In addition, these coatings exhibited efficient antibacterial activity toward Escherichia coli and Staphylococcus aureus. The antibacterial property is important for hospitals and other public buildings that are prone to bacterial growth, a main cause of infection and disease.
Researchers Develop Low-Cost Technique for Producing Antimicrobial Paints
April 1, 2008
NEW YORK - Researchers at the City College of New York (CCNY) and Rice University have developed a low-cost, environmentally friendly technique for embedding antimicrobial silver nanoparticles into vegetable oil-based paints. The method, reported in the March issue of Nature Materials, could give homes and workplaces a new defense against germs by applying a fresh coat of paint.
Silver’s antibacterial properties have been known for thousands of years, and silver nanoparticles offer superior antibacterial activity while being non-toxic. However, coatings containing antimicrobial agents have failed commercially in the past due to their complex, multi-step preparation methods and high cost of production.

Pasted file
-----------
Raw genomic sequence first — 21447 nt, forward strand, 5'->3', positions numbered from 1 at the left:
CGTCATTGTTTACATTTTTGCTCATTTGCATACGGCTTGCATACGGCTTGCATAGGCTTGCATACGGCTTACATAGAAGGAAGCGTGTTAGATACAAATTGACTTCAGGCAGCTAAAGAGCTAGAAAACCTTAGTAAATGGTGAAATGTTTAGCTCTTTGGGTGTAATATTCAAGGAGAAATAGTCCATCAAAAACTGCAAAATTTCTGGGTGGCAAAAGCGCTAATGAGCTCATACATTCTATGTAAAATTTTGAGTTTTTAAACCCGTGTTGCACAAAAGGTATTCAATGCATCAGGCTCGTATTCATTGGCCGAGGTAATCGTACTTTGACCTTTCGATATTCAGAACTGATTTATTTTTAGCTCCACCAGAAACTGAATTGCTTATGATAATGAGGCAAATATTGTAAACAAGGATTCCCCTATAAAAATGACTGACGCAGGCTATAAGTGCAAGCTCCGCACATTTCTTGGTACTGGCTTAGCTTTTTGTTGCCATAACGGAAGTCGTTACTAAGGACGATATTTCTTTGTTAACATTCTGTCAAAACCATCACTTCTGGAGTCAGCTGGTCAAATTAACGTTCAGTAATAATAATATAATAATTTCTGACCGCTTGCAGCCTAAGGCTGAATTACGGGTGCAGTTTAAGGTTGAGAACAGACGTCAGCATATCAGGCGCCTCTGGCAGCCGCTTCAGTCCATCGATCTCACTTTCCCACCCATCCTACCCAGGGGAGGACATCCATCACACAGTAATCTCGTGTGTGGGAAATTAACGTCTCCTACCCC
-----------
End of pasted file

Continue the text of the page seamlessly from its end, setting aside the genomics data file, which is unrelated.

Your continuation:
The CCNY/Rice team developed a “green chemistry” approach to synthesize metal nanoparticles in common household paints in situ without using hazardous reagents and solvents. “We extensively worked on poly-unsaturated hydrocarbon chain containing polymers/oils to devise a novel approach to nanoparticle formation,” said George John, Professor of Chemistry at CCNY and lead author of the article.
Poly-unsaturated hydrocarbons undergo auto-oxidation-induced crosslinking, which is similar to lipid peroxidation, the process by which fatty acids are oxidized in biological systems. During this process, a variety of chemically active species called free radicals are generated. These were used by the group as a tool to prepare metal nano-particles in situ in the oil medium.
The nanoparticle-embedded coating can be applied like traditional paints to surfaces such as metal, wood, polymers, glass and ceramics. The metal nanoparticles show characteristic color but avoid the use of short-shelf-life organic-pigment paints.